Dow Chemical Earnings Trail Estimates After Factory Outages
Dow Chemical Co., the largest U.S. chemical maker, posted second-quarter profit that trailed analysts’ estimates after adverse weather curbed crop-chemical demand and plants in Texas and Argentina unexpectedly shut.
Net income was $651 million, or 50 cents a share, compared with a net loss of $344 million, or 47 cents, a year earlier, Midland, Michigan-based Dow said today in a statement. Profit excluding some items was 54 cents, less than the 57-cent average estimate of 11 analysts in a Bloomberg survey. The shares fell as much as 7.7 percent on the New York Stock Exchange.
Dow lost $300 million in revenue because of the monthlong closure of its polyethylene plant in Argentina and disruption to operations at the Deer Park and Oyster Creek plants in Texas, said company spokesman Bob Plishka. Wet weather in the U.S. and cold conditions in Europe affected pesticide applications while flooding in Canada left millions of acres unplanted, Dow said.
“It’s a disappointing quarter,” David Begleiter, a New York-based analyst at Deutsche Bank AG who has a “buy” recommendation on the shares, said by telephone. “There were some outages and pricing pressure in crop chemicals, nothing that is worrisome longer term.”
Dow fell $2.09, or 7.4 percent, to $26.24 at 9:33 a.m. in New York. The shares climbed 2.5 percent this year before today.
Sales rose 20 percent to $13.6 billion with gains in every operating segment.
The company’s factories ran at 86 percent of capacity in the quarter, excluding outages, compared with 83 percent in the first quarter. Excluding acquisitions and divestitures, sales volumes gained 7 percent and prices climbed 19 percent from a year earlier, Dow said.
“Our U.S. macroeconomic view remains guardedly optimistic,” Chief Executive Officer Andrew Liveris said in the statement. “We continue to have confidence that momentum is gradually building, and we have not changed our view of a sustained global recovery led by Asia, slowly helped by the U.S. recovery, but with Europe lagging.”
Competing chemical companies DuPont Co., BASF AG, Eastman Chemical Co., PPG Industries Inc. and Celanese Inc. have topped earnings estimates in the most recent quarter. Dow’s miss would have been wider without a lower-than-expected tax rate, which raised profit by about 5 cents a share, Begleiter said.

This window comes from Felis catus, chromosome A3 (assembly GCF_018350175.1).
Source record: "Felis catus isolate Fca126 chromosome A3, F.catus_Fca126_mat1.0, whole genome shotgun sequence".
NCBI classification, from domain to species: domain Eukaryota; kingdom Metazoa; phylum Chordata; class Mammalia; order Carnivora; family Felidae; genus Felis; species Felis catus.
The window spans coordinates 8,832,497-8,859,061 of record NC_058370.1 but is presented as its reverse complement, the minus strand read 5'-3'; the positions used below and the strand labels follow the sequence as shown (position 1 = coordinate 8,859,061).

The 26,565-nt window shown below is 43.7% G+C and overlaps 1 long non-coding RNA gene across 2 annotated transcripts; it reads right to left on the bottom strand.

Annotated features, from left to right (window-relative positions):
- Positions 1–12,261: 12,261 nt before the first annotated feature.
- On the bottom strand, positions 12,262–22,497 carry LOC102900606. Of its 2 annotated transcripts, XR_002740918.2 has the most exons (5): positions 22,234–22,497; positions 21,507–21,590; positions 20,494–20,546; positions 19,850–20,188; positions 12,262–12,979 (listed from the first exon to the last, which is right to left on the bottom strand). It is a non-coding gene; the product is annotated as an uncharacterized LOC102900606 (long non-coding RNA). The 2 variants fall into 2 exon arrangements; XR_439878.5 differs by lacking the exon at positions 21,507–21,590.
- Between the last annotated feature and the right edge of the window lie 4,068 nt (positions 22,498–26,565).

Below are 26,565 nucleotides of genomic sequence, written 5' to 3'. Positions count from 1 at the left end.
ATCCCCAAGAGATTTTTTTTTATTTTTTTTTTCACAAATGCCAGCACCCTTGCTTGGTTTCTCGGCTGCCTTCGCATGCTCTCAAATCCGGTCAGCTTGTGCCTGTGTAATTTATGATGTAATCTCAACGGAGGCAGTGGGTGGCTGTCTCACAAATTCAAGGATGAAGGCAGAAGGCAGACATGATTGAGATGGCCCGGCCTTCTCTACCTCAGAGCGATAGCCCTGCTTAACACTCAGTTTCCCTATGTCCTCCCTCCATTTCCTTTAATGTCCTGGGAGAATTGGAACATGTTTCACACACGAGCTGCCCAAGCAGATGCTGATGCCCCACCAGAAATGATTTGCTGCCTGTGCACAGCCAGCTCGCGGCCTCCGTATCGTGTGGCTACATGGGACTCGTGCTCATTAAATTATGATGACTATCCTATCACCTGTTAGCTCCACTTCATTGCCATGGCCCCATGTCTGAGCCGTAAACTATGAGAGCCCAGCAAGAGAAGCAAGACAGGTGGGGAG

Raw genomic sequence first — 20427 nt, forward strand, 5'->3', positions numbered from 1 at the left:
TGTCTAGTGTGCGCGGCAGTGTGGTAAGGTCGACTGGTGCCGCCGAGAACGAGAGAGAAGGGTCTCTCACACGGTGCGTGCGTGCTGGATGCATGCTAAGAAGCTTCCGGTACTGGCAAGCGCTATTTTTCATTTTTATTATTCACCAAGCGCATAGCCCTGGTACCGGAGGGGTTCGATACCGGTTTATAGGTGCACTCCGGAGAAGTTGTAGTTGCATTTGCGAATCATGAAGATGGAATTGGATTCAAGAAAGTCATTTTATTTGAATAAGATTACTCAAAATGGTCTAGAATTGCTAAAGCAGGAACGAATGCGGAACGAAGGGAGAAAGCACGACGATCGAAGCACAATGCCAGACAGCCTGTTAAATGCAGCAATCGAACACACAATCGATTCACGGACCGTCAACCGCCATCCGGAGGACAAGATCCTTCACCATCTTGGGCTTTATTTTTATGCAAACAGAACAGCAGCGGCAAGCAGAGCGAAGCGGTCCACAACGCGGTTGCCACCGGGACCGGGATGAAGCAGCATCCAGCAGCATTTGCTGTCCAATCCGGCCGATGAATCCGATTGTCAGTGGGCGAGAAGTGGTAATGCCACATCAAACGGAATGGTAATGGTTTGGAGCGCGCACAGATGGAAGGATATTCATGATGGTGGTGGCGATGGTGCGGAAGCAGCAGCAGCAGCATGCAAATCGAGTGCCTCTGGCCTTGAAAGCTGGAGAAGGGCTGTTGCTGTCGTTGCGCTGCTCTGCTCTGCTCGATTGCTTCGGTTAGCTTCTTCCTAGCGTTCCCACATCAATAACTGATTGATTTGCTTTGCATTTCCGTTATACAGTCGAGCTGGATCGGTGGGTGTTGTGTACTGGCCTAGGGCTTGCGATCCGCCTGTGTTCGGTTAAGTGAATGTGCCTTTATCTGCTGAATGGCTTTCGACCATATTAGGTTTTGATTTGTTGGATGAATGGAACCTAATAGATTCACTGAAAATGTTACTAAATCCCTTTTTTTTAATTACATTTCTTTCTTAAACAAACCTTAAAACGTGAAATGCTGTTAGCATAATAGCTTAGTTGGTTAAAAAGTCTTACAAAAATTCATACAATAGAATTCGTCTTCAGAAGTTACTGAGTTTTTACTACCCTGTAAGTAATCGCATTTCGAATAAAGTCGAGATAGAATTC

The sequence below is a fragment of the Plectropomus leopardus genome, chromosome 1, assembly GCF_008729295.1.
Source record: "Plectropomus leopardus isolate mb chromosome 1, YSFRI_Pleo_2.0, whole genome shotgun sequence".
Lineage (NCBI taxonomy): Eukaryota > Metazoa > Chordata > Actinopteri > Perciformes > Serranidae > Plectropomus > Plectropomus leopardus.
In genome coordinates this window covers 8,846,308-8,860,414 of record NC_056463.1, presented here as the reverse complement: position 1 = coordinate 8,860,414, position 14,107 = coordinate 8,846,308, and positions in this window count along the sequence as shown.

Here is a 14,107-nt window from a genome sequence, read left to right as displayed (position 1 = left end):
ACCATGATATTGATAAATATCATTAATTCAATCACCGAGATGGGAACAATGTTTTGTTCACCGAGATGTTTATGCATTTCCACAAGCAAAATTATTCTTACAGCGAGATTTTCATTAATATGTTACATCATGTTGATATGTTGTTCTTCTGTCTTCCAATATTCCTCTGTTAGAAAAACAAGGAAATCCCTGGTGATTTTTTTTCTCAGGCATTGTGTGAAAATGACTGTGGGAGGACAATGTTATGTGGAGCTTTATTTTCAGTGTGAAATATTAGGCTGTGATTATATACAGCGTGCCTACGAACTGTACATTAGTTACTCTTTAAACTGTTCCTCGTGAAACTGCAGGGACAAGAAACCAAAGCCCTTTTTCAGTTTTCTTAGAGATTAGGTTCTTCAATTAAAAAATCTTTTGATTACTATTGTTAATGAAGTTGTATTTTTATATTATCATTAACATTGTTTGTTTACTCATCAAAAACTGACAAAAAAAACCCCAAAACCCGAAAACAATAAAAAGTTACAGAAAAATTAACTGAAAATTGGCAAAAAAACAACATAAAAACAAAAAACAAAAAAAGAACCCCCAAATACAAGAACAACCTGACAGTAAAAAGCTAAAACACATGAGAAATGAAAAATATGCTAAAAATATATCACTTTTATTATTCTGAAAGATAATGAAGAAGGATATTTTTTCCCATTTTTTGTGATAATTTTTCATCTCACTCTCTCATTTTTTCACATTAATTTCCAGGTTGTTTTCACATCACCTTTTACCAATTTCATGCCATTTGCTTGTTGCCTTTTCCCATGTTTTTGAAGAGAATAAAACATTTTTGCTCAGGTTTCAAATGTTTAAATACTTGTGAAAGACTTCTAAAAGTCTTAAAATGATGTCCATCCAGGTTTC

“In the context of almost every other chemical company beating estimates by a wide margin, this does stand out as a negative,” he said.
The polyethylene plant in Argentina is Dow’s largest in Latin America, Plishka said. Deer Park makes methyl methacrylate, an ingredient in paints, and Oyster Creeks makes phenol, which is used to make specialty plastics.
In Dow’s agriculture unit, sales rose 6 percent, the smallest gain among six operating segments. Falling prices for glyphosate herbicide reduced overall crop chemical prices, the company said.
“One of your main emerging markets plants being out obviously pulls profitability down, which to me kind of explains the miss,” said Hassan Ahmed, a New York-based analyst at Alembic Global Advisors who has an “overweight” rating on Dow shares. “Europe had a bizarre agriculture season: Cold and not moist enough.”
Monsanto Co., the world’s largest seed company, and Syngenta AG, the largest maker of crop chemicals, also posted profit that trailed analysts’ estimates.
The basic-chemicals segment posted a $100 million profit, after a $107 million loss a year earlier, because of rising demand for chlorine, caustic soda and vinyl chloride. Earnings from basic plastics rose 42 percent to $696 million.
Profit in the electronics and specialty materials unit jumped 65 percent to $453 million amid rising demand for products used to make flat-panel displays.
Profit in the coatings unit climbed 88 percent to $207 million. Earnings rose 5 percent in the performance-systems unit, which makes materials for autos and packaging, and profit gained 35 percent in performance products, which makes epoxy and propylene glycol.
Dow’s planned chemicals and plastics venture with Saudi Aramco, the world’s largest state-owned oil company, will be built in Jubail on the Persian Gulf coast, rather than Ras Tanura in Saudi Arabia’s Eastern province, the companies said in a separate statement. They expect to complete engineering and design on the facility by mid-2011.
Dow, founded in 1897 as a bleach maker, is the world’s biggest maker of chlorine, epoxy resins, polyethylene plastic and several intermediate chemicals such as propylene oxide.